Cambrian, not to be confused with Cumbria (home to Woolfest, Herdwick sheep, and English), is an area in the central of Wales. Put bluntly, it's that bit in the middle. The bit that when you look at a map seems rather unpopulated, and doesn't have much by way of roads...
It's been described as the Green Desert of Wales (because of the lack of people and roads, not due to the rainfall!), and if you want to see the stars there's practically no light pollution. What we do have a lot of is sheep... one visitor from the US commented to me that she had no idea just how many sheep she'd see on an almost continual basis.
I've always found it a real shame that I couldn't get more local wool... We don't have a farm ourselves, and whilst I know of ways I could source fleece, and have it processed I could never manage to do it on a scale where it made economic sense.
However, there is now a CIC (Community Interest Company) who are doing just that. They're buying up the fine wool clip from farms in the Cambrian Mountains, and getting it processed in to yarn and combed top. The sheep they're using are known as Mules, a mule in this context is a crossbreed sheep. The upland sheep around here are Welsh Mountains, they're small, hardy, excellent mothers, and do well on the upland areas. However their fleece isn't very fine, and the lambs aren't quick growing, or large enough for the modern meat market. So many farmers use a BFL Ram, and create a cross-breed. This gives the best of both worlds. For our purposes as spinners that means the fleece is much finer, longer, and far more useful for clothing. If you're careful about the fleeces you select, you can easily find fibre that looks like this. I've been in the Newtown Wool Marketing Board sorting depot a couple of times, and this sort of fleece is not unusual.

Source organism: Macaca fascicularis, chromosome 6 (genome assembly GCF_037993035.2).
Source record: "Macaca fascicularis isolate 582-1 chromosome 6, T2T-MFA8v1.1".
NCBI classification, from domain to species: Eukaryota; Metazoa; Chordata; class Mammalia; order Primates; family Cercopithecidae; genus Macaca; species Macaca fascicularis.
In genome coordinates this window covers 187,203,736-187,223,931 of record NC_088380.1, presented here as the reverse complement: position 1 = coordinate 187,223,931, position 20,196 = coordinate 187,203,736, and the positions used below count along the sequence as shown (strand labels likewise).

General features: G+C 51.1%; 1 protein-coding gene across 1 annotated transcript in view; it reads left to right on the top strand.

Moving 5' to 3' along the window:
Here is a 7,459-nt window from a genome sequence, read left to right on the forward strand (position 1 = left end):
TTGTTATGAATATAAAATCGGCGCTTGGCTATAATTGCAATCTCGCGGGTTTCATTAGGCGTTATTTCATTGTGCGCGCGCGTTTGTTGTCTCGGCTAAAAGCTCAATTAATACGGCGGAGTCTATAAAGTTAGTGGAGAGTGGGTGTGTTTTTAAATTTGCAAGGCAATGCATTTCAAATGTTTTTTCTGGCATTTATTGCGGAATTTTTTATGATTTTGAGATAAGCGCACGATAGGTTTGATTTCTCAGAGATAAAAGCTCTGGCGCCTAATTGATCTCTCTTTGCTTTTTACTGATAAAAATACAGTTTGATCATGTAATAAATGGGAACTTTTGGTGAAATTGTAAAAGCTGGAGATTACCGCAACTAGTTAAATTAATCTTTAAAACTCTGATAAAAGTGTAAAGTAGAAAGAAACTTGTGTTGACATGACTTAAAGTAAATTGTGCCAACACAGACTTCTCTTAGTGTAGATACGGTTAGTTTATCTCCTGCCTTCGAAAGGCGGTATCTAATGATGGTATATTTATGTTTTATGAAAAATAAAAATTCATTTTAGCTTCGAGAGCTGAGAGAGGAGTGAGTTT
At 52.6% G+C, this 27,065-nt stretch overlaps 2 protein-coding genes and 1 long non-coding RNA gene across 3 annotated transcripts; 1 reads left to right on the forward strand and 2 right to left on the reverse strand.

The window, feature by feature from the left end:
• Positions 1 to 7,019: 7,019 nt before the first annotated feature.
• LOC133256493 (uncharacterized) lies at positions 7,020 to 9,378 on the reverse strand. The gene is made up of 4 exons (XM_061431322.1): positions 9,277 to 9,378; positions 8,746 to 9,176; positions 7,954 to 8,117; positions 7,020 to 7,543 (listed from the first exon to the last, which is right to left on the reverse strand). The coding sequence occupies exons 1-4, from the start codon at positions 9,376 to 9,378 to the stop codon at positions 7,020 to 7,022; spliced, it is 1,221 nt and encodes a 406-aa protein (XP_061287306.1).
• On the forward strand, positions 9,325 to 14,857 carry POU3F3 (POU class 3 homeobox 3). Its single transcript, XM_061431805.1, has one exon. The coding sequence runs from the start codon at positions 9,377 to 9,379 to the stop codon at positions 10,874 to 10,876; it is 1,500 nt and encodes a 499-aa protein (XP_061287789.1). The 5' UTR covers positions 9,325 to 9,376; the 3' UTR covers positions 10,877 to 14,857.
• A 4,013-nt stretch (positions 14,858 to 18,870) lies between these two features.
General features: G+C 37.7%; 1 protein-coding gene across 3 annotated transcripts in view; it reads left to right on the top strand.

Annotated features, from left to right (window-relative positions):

And the really good part... I now stock the wool top. And it's beautiful.
I will of course be dyeing it in all my usual dyeing styles, but I also wanted to do something that linked the wool back to the landscape. So I've developed 5 colourway packs, called Colours of Cambria. For me, these are the accent colours of home, there's a Pinterest Board with some inspiration images, and the packs.
I need to get some more dyed up for the online shop, but hope to do that this week, when they're available you'll be able to find them here.
We've had a bit of a chat in the Ravelry group recently about using up 100g chunks of fibre, but the nice thing about this wool is that you can also buy it as commercially spun yarn, in lots of colours and in DK and Fingering weight. If you fancy getting some hand dyed yarn then my neighbours Wrigglefingers and Barber Black Sheep stock the base.
I did some speed spinning and knitting to get a sample ready for Woolfest using one of the Colours of Cambria packs, together with 100g of the undyed fibre.
and then turned it in to a Punctuated cowl. It's soft, but has good structure, it won't end up looking pilled and fluffy where it rubs against your coat. It certainly passed the Mum prickle test.
I hope you're going to enjoy working with something that comes from the place I call home...
Hilltop Cloud- Spin Different
Beautiful fibre you'll love to work with.
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Dugoed Bach, Mallwyd, Machynlleth,
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